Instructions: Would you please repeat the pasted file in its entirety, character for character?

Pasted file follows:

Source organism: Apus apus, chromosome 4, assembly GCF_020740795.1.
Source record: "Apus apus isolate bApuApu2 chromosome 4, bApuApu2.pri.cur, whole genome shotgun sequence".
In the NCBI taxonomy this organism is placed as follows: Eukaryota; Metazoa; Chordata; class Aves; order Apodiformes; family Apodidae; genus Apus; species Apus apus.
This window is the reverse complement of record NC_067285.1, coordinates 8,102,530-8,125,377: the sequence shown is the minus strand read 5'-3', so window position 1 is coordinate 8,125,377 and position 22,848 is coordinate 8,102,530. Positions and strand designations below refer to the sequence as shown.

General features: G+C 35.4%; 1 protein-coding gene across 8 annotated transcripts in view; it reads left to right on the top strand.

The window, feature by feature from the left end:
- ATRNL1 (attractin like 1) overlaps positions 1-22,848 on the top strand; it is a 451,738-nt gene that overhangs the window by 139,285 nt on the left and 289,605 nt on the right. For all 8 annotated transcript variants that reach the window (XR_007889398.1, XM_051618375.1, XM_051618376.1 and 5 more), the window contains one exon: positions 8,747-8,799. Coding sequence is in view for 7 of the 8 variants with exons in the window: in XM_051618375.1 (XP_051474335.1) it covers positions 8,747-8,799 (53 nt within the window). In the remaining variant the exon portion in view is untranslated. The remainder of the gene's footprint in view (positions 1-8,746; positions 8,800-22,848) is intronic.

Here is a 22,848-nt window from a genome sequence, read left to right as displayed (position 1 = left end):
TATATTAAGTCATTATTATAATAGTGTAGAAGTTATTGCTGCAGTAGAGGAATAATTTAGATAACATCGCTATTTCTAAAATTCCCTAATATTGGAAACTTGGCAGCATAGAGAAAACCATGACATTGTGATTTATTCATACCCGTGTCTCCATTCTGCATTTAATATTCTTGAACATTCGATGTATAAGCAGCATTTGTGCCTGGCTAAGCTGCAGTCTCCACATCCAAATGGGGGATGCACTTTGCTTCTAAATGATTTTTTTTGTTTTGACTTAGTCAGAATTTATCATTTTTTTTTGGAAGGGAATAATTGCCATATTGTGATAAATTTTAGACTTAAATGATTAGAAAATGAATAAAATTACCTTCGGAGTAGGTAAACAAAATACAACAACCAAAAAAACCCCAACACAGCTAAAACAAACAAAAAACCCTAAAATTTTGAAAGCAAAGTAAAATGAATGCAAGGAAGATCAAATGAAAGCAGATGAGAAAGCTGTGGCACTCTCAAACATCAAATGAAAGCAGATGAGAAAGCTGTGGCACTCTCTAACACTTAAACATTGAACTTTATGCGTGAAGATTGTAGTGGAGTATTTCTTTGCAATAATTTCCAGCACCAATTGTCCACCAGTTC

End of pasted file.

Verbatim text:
Source organism: Apus apus, chromosome 4, assembly GCF_020740795.1.
Source record: "Apus apus isolate bApuApu2 chromosome 4, bApuApu2.pri.cur, whole genome shotgun sequence".
In the NCBI taxonomy this organism is placed as follows: Eukaryota; Metazoa; Chordata; class Aves; order Apodiformes; family Apodidae; genus Apus; species Apus apus.
This window is the reverse complement of record NC_067285.1, coordinates 8,102,530-8,125,377: the sequence shown is the minus strand read 5'-3', so window position 1 is coordinate 8,125,377 and position 22,848 is coordinate 8,102,530. Positions and strand designations below refer to the sequence as shown.

General features: G+C 35.4%; 1 protein-coding gene across 8 annotated transcripts in view; it reads left to right on the top strand.

The window, feature by feature from the left end:
- ATRNL1 (attractin like 1) overlaps positions 1-22,848 on the top strand; it is a 451,738-nt gene that overhangs the window by 139,285 nt on the left and 289,605 nt on the right. For all 8 annotated transcript variants that reach the window (XR_007889398.1, XM_051618375.1, XM_051618376.1 and 5 more), the window contains one exon: positions 8,747-8,799. Coding sequence is in view for 7 of the 8 variants with exons in the window: in XM_051618375.1 (XP_051474335.1) it covers positions 8,747-8,799 (53 nt within the window). In the remaining variant the exon portion in view is untranslated. The remainder of the gene's footprint in view (positions 1-8,746; positions 8,800-22,848) is intronic.

Here is a 22,848-nt window from a genome sequence, read left to right as displayed (position 1 = left end):
TATATTAAGTCATTATTATAATAGTGTAGAAGTTATTGCTGCAGTAGAGGAATAATTTAGATAACATCGCTATTTCTAAAATTCCCTAATATTGGAAACTTGGCAGCATAGAGAAAACCATGACATTGTGATTTATTCATACCCGTGTCTCCATTCTGCATTTAATATTCTTGAACATTCGATGTATAAGCAGCATTTGTGCCTGGCTAAGCTGCAGTCTCCACATCCAAATGGGGGATGCACTTTGCTTCTAAATGATTTTTTTTGTTTTGACTTAGTCAGAATTTATCATTTTTTTTTGGAAGGGAATAATTGCCATATTGTGATAAATTTTAGACTTAAATGATTAGAAAATGAATAAAATTACCTTCGGAGTAGGTAAACAAAATACAACAACCAAAAAAACCCCAACACAGCTAAAACAAACAAAAAACCCTAAAATTTTGAAAGCAAAGTAAAATGAATGCAAGGAAGATCAAATGAAAGCAGATGAGAAAGCTGTGGCACTCTCAAACATCAAATGAAAGCAGATGAGAAAGCTGTGGCACTCTCTAACACTTAAACATTGAACTTTATGCGTGAAGATTGTAGTGGAGTATTTCTTTGCAATAATTTCCAGCACCAATTGTCCACCAGTTC